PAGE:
Step 4. Guide choices through changing the default policy. The middle of the Nuffield ladder emphasises the use of choice architecture (so called ‘nudge’) interventions. These actions involve changes in the microenvironment to cue behaviours associated with a healthier diet, typically with minimal conscious engagement( Reference Hollands, Shemilt and Marteau 24 ).
The UK has had a concerted strategy since 2004 to reduce salt intakes through the reformulation of key food products( Reference He, Brinsden and MacGregor 25 ). In most cases, rather than offering a specific lower salt option, the composition of the core product has been changed over time towards healthier eating targets. Similar principles are now being applied to reduce sugar, effectively changing the default. This differs from simply increasing the choice available to consumers because it does not rely on an active decision by individuals to choose a different product. Instead the change is made at point of production, effectively ensuring the intervention reaches the whole population.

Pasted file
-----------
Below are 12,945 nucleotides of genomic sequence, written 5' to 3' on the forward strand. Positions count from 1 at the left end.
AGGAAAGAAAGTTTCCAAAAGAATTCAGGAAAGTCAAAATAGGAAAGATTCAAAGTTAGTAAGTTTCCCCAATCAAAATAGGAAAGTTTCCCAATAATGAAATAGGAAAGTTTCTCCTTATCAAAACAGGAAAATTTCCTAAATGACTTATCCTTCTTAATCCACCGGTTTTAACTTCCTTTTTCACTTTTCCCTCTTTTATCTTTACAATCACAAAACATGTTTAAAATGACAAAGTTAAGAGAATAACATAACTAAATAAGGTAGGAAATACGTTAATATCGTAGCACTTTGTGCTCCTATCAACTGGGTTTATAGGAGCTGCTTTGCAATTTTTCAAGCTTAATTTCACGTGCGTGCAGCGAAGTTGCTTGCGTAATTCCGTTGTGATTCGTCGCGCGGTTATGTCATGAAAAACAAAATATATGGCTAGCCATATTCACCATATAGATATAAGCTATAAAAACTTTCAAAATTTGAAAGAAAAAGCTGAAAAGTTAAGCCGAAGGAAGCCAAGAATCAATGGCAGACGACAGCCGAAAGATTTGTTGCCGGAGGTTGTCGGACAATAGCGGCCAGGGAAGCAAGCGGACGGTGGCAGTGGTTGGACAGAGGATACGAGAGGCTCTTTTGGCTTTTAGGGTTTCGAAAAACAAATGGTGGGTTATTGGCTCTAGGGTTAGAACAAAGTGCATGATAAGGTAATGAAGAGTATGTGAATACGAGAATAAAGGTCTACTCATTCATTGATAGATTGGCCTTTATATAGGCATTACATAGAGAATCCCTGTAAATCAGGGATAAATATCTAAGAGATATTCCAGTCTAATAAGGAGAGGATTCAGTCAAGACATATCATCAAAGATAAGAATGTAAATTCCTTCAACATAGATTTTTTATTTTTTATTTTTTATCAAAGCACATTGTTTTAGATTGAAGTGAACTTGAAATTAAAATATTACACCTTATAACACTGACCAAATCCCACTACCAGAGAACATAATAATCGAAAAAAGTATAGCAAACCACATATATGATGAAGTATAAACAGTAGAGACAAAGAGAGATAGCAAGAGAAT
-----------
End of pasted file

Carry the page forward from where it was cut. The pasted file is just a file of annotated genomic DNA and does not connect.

Step 5. Guide choices though incentives. As the market for no/low-sugar options increases, specific efforts may be required to incentivise change. Since many food and drink choices are automatic decisions, specific action is required to break the automatic selection process( Reference Marteau, Hollands and Fletcher 21 ). A clear example is the use of price discounts to encourage selection of the healthier choice; however, there is little information in the public domain on the magnitude of the price differential required to motivate change, nor on the economic sustainability of this approach. Other options that do not deploy fiscal incentives are beginning to emerge. For example, a recent announcement by drinks companies and cinema chains to alter drinks fountains to include a higher proportion of no/low-sugar options and to train staff to actively offer the lower sugar option as the default drink choice. Evidence of the effectiveness of this initiative is not yet available.